Part champagne-fizzy fairy tale and part account of the trials & tribulations of middle school, Paratore gives tween readers a new girl to look up to (step aside Miley Cyrus and your now-faded copy of Vanity Fair). Namely, Willafred Havisham.
With the catchy title of a Jennifer Aniston rom-com and a cast of quirky (if occasionally stilted) characters, The Wedding Planner's Daughter is perfect for the nine-to-twelve set. I'd be stretching it if I said thirteen, because Willa's antics would certainly bore the Gossip Girl set to tears.
The story is this: Every year on her birthday, Willa has wished for a father. Not "her" father. "A" father. Willa's career-oriented, cyncical mother, Stella, (who just-so happens to double as a wedding planner and strict inforcer of The Rules) has been single since the tragically dramatic death of Willa's father.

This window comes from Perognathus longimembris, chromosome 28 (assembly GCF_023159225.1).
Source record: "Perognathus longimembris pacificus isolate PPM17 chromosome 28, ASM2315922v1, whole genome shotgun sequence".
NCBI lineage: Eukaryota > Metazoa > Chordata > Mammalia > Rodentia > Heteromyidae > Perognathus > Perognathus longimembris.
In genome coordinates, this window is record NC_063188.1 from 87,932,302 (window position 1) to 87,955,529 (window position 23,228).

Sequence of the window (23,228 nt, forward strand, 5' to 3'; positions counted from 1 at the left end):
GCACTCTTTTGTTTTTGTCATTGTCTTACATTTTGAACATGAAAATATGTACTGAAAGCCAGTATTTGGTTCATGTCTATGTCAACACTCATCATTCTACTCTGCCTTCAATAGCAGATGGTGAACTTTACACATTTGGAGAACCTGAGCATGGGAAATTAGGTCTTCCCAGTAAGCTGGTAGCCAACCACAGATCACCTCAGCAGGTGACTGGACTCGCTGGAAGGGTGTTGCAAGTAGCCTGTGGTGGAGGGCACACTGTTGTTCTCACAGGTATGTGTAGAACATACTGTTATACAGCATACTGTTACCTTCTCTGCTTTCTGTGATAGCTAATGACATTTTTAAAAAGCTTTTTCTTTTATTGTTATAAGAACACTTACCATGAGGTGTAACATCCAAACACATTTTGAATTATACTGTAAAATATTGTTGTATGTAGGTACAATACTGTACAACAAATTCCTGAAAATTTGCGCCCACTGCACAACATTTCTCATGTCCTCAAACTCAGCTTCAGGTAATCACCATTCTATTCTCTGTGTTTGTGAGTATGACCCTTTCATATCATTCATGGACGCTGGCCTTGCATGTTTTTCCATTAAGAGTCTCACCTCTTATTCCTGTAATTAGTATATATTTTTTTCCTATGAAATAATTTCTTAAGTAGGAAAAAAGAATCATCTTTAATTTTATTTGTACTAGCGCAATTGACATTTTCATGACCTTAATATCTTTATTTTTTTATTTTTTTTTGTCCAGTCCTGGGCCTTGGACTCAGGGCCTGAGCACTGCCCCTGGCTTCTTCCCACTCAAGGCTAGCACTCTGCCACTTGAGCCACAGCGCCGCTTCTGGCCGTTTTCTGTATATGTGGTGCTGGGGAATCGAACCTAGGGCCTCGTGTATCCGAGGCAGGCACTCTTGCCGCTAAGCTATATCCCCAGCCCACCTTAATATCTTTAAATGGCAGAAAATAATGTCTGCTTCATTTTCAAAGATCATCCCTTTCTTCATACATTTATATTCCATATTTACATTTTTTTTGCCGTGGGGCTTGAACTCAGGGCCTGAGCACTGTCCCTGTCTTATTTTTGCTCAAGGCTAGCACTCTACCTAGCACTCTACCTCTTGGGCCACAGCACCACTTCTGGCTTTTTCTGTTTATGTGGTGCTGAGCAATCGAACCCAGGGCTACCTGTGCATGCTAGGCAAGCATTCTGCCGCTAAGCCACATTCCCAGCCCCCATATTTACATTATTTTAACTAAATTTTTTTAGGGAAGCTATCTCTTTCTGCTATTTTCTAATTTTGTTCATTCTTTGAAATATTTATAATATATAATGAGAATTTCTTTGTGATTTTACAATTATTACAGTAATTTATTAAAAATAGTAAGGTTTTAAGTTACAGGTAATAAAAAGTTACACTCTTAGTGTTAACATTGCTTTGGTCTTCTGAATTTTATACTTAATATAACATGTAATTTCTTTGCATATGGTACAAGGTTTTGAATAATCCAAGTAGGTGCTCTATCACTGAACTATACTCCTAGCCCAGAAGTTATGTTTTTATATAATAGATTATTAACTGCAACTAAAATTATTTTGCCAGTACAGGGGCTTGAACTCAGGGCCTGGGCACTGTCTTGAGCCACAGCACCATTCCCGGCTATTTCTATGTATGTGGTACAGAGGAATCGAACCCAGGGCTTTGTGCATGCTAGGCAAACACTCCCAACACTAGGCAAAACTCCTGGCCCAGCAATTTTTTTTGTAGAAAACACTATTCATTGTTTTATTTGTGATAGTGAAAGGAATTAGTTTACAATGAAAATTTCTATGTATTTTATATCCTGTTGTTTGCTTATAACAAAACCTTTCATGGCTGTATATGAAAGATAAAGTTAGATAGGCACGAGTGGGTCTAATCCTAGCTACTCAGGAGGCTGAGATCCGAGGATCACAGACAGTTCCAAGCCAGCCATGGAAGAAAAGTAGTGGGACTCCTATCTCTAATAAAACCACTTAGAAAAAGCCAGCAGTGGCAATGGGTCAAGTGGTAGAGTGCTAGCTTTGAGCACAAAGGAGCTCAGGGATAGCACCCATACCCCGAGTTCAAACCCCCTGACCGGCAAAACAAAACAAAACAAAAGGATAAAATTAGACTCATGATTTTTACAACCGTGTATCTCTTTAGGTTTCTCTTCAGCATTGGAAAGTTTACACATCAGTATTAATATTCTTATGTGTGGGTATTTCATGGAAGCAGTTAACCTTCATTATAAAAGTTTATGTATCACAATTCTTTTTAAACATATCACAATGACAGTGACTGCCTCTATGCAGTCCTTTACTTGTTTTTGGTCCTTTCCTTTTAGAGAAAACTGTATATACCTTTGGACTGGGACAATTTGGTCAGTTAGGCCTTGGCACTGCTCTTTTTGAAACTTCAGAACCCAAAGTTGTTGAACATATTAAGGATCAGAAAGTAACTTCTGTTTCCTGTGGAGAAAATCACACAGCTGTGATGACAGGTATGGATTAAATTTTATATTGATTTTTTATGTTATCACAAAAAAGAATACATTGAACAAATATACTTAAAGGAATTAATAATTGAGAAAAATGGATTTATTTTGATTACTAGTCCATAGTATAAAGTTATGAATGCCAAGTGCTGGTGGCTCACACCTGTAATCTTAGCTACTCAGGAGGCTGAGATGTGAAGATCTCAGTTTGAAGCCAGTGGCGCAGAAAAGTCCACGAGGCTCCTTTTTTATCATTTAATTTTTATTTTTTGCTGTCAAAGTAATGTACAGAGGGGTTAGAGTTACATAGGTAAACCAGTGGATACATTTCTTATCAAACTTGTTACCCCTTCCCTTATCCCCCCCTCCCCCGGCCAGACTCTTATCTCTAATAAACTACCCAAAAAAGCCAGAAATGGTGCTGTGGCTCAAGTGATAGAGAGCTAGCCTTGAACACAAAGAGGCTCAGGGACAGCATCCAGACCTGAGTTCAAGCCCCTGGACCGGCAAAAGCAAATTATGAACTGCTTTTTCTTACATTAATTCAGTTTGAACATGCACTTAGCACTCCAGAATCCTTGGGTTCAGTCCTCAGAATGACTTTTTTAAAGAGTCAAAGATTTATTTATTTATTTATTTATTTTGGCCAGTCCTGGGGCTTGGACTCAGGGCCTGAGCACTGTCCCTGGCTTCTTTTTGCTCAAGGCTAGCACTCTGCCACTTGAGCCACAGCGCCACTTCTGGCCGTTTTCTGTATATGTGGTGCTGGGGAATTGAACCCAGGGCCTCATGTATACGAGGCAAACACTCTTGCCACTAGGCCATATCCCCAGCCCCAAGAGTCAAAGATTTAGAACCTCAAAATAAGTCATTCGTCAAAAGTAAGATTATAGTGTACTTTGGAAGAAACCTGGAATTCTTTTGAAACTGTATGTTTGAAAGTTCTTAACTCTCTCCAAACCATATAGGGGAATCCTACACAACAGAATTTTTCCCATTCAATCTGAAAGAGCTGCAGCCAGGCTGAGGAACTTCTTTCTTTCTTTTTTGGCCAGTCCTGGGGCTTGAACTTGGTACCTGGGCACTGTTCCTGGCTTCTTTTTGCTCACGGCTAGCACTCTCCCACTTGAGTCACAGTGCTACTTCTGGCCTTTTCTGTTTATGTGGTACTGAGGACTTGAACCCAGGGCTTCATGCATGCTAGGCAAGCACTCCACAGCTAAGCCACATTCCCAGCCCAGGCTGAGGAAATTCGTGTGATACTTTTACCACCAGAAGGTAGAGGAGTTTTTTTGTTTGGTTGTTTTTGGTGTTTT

Faced with yet another new town (this time the rich folk's playground: Cape Cod), Willa is determined to find a suitable husband for Stella and the perfect boyfriend-and-best-friend combo for herself.
Rating: Three. Despite the lovable, relatable character and the abudance of literary refrences no twelve-year-old could get, Paratore's heroine Willa only earns her story a three. This short novel made me want more (I love the 'after' of Happily Ever Afters) but the plot of The Wedding Planner's Daughter's sequel, The Cupid Chronicles, seems much more contrived and predictable than it's surprisingly likeable first novel.
Here's a message to all the first-time authors out there. Sometime's it's just best to drop the story after number one.
And one more thing: it's okay to leave a few ends loose. Even twelve-year-olds understand this.